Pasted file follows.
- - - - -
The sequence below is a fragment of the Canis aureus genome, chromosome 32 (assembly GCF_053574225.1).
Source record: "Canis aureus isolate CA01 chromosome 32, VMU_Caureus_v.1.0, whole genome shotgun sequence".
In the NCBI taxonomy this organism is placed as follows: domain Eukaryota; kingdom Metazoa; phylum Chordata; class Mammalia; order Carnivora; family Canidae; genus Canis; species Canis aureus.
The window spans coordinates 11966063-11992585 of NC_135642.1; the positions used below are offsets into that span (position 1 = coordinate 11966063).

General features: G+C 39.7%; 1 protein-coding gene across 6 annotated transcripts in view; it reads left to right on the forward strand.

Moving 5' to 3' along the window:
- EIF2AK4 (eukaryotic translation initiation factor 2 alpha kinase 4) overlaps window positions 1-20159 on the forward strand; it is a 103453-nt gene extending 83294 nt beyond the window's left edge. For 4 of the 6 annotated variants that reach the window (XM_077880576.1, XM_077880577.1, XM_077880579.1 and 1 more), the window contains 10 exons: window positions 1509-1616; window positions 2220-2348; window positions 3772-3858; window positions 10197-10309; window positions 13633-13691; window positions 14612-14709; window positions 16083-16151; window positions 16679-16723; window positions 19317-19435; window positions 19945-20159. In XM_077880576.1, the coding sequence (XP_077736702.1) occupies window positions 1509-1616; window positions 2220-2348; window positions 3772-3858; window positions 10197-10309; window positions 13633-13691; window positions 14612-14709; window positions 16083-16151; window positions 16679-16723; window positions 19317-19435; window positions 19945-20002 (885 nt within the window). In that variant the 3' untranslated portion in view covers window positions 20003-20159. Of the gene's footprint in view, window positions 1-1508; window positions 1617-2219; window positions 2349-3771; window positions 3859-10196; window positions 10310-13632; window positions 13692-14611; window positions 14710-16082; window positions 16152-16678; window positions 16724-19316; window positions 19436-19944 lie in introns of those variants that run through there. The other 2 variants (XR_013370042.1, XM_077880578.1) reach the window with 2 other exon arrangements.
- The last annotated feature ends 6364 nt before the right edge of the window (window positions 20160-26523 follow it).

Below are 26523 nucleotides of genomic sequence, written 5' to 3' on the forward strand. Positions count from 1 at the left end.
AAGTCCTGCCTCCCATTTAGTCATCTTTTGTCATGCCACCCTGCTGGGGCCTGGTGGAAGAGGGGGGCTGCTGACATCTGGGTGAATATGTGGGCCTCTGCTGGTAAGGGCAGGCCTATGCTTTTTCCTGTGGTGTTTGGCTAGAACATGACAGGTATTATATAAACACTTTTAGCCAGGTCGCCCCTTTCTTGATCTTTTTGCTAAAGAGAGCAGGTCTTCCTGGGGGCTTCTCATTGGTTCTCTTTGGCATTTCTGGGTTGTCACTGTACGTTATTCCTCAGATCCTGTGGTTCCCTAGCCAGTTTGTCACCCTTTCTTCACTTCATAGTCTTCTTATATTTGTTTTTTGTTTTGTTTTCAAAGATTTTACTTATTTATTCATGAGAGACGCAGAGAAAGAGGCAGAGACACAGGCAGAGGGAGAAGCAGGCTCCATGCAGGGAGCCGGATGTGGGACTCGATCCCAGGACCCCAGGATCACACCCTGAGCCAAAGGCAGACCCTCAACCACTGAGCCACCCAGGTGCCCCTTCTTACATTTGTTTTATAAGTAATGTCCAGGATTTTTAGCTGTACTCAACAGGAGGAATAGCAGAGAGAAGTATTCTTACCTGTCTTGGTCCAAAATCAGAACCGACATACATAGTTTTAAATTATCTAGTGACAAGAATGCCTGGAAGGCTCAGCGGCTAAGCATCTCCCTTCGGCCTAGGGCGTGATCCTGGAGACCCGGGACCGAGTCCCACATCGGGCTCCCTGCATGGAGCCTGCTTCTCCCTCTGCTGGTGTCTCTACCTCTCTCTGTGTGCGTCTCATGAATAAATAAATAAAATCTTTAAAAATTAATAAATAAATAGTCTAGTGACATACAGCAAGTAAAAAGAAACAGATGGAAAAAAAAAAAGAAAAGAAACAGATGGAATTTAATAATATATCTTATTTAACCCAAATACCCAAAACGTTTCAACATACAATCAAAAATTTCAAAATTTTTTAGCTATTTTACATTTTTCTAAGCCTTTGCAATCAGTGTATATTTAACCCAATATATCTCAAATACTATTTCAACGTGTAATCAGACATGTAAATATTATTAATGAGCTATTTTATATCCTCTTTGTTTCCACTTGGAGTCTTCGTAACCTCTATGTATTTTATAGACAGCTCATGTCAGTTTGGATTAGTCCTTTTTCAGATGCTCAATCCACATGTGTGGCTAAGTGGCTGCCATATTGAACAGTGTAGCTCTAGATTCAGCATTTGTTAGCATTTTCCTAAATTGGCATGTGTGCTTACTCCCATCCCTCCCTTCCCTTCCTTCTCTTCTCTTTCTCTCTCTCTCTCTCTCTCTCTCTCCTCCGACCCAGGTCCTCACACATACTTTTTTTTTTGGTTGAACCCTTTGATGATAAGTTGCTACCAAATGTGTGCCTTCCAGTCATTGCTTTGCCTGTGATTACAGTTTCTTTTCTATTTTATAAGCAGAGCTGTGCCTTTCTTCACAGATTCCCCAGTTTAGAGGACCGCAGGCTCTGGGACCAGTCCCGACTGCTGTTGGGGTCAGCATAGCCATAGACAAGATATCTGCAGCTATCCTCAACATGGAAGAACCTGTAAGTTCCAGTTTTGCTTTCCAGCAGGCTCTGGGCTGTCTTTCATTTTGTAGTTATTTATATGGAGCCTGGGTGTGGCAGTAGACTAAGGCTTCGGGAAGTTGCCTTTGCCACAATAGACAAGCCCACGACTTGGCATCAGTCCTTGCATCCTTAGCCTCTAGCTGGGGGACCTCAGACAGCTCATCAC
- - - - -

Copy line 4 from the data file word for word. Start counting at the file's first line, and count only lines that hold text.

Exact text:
The window spans coordinates 11966063-11992585 of NC_135642.1; the positions used below are offsets into that span (position 1 = coordinate 11966063).